A video from Sunday shows a self-driving Waymo robotaxi driving in the red ‘bus only’ lane on Van Ness Avenue, and apparently about to engage in an illegal left-hand turn.

It's been about two weeks since the last self-driving Waymo mishap, or at least, the last one that the public knew about because video of the incident surfaced online. But the latest of these comes from KGO, detailing a Sunday incident on the new-ish red Van Ness Avenue bus lanes. As seen in the video below, the Waymo was driving in the red bus lane, and then appears to be making an illegal left-hand turn.

The video segment is a little over two minutes long, but the incriminating snippet is only a couple seconds. (It’s played a few times in the segment.) The Waymo is spotted at Van Ness Avenue and Post Street, sitting square in the middle of the red bus lane. It is stopping to make a left-hand turn onto Post Street, though the corner has signage posted stating that such a turn is illegal. The actual left-hand turn is not documented in the video, but the Waymo is smack dab in the middle of the bus lane, where non-bus vehicles are not supposed to be.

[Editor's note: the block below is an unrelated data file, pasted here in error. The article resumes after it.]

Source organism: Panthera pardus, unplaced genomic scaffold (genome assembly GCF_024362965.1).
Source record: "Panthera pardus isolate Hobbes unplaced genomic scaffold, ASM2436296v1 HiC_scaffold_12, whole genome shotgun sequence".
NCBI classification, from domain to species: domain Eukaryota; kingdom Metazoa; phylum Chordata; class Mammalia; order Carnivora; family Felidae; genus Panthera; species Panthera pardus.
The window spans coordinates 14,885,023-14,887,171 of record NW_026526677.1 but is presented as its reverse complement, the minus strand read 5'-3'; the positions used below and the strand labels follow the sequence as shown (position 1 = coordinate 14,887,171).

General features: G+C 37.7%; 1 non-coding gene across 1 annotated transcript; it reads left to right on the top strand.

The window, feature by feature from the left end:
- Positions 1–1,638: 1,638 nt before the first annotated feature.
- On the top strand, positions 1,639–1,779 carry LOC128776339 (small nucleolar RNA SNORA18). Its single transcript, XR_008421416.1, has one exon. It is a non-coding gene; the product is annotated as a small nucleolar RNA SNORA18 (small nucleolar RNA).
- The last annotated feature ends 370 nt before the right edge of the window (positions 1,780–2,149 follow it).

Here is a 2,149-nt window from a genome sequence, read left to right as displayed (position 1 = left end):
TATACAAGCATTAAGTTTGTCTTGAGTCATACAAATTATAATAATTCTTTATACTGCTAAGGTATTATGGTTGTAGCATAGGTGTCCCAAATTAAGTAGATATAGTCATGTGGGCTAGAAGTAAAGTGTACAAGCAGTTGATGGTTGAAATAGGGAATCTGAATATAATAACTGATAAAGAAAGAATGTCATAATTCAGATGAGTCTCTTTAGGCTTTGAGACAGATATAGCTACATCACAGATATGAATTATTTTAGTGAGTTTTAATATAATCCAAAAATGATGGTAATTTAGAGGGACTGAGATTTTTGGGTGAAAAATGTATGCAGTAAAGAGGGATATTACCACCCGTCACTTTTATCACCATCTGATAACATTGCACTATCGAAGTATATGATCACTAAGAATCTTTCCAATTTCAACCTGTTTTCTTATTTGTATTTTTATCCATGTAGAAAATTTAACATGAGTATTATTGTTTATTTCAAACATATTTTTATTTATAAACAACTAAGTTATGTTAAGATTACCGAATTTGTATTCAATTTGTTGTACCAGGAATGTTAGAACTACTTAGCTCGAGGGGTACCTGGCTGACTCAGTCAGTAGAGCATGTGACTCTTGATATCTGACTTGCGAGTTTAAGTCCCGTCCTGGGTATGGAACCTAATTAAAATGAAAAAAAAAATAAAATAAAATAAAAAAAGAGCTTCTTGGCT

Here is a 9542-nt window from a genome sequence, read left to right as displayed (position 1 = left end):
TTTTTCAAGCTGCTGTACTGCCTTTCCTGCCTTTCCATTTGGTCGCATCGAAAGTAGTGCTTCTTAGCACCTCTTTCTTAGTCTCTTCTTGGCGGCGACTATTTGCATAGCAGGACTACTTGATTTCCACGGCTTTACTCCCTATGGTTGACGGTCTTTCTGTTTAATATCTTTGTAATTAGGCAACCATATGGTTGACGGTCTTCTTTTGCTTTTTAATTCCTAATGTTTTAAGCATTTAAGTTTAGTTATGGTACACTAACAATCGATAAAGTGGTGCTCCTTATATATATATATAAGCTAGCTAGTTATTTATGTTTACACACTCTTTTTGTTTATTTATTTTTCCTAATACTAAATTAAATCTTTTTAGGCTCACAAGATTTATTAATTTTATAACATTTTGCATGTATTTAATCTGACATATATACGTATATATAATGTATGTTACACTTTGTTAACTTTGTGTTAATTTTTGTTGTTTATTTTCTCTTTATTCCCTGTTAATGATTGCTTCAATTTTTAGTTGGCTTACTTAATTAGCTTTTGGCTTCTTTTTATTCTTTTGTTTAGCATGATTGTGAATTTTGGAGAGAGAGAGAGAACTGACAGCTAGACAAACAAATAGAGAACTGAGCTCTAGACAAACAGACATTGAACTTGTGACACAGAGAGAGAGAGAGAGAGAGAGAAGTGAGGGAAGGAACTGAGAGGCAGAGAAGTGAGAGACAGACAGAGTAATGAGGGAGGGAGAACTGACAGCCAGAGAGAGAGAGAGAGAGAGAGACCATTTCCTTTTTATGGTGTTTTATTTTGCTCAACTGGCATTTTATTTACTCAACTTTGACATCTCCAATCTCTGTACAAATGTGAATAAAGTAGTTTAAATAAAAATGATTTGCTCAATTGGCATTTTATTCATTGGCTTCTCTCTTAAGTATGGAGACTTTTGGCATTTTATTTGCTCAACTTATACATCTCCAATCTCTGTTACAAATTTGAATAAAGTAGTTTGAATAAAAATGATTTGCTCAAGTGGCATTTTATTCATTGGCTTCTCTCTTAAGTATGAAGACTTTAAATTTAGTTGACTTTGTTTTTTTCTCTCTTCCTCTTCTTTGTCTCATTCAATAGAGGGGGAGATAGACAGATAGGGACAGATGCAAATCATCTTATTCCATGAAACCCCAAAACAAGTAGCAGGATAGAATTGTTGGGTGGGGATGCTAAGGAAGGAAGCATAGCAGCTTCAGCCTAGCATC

"We're seeing a lot of loose ends that the technology isn't quite there,” Carnegie Mellon computer engineering professor Phil Koopeman told KGO. “The companies are claiming it's safer, but things like driving the wrong way down the street as long as there is no crash they would say don't count for unsafe."

He’s got a point, as the robotaxi parent companies like Google and Cruise are not required to be terribly forthcoming about what gets reported as an “unsafe” incident. And as Koopman adds, "I think there is no such thing as public road testing without a driver, either you're testing or you're done and deployed."

Waymo did not return comment to KGO about the incident. But there are many academics in the engineering field who feel Waymo’s testing has been responsible, safe, and largely without problems.

"In my opinion, as of today it is pretty safe and it's going to get safer in my opinion along the way," Cal State East Bay Computer Science Department chair Levent Ertaul told KGO.

That video has thus far only surfaced in a KGO report — it hasn’t been all over Reddit or social media, and it has not gone particularly viral. So not much may come of this. But it indicates that these self-driving cars may have a blind spot with bus-only lanes, at a time when Waymo is looking to expand to more communities and their freeways.  

Related: Another Waymo Decided to Park In the Middle of an Intersection, Blocking Muni Bus [SFNews]

Image: Joe Kukura, SFNews